It is self-evident—but worth commenting—that the part titled “Future Trends” is not “historical” and diverges from the “historical perspectives” aspect of the book. Also, while a broad range of issues is discussed, there are two notable omissions. One subject that this reader would like to have seen addressed is that recent decades have experienced an exponential increase in the variety of materials available to artists. The sheer number of these materials, coupled with the added complication that proprietary formulations can change without notice and are often not shared with enquiring scientists or conservators, means that treatments have the potential to become increasingly problematic. Where treatment may not be possible for solubility, authenticity, or even artist-mandated reasons, preventive conservation may be the only means to help these objects endure. Secondly, the present museum climate standards have, for decades, proven effective in slowing deterioration. Perhaps understandably, given the trend in implementing sustainability measures, the tone of this section appears to subtly advocate widening these standards in order to reduce exorbitantly high energy costs and expenditures on additional resources that are associated with maintaining the established levels. However, it does not adequately acknowledge that this is an active debate. There are many conservators and conservation scientists who believe that to do so would be detrimental to artwork and that environmental standards should remain as they are at present. As the publication promotes itself as “historical” and, by extension, unbiased, it may have been appropriate to present the issue in a more clear and transparent manner. This is particularly the case as one of the four primary criteria in selecting entries—as stated in the preface of the book—was to create a publication that would be written for “the general public,” not only for professionals in the field who would already be aware of these issues (xiv). Students and those from other professions would require some form of context surrounding this debate.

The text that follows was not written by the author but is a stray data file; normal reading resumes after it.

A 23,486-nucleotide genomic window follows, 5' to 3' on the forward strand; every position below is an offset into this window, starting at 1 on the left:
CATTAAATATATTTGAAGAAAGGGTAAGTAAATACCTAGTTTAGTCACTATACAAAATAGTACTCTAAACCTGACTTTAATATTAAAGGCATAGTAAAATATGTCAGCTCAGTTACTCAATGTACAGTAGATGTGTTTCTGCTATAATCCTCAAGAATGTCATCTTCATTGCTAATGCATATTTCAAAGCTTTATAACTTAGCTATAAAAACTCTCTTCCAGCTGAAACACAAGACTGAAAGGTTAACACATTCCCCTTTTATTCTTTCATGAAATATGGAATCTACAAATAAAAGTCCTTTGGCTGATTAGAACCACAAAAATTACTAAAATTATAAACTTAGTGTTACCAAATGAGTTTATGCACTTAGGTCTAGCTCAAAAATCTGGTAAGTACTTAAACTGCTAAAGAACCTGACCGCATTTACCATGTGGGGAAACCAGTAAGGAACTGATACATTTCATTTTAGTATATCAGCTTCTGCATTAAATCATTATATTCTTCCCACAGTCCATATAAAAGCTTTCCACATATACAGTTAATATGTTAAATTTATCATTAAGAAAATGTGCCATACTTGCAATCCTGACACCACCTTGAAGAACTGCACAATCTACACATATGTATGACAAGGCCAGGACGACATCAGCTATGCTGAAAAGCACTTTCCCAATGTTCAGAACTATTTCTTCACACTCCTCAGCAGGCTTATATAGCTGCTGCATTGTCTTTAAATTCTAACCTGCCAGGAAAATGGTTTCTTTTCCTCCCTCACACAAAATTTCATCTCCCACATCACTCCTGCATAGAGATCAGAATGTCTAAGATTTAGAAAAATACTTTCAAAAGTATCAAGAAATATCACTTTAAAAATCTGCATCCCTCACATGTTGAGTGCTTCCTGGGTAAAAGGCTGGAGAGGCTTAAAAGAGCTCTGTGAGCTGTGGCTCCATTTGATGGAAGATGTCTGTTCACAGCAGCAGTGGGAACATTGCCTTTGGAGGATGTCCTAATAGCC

Historical Perspectives on Preventive Conservation illustrates the fact that current practices are part of a long and continuing tradition of careful observation and study. With increasing varieties of artist’s materials of untested properties and with pressures to reduce costs and implement sustainability measures, this evolution is still in progress. Increased awareness of the need to be proactive with preventive conservation initiatives is of paramount importance. Staniforth and the Getty Conservation Institute have brought necessary attention to this field and have created a relevant and valuable resource that will be of continued service to all those interested in the safeguarding of cultural property.
Associate Conservator, Paintings Conservation Department, Metropolitan Museum of Art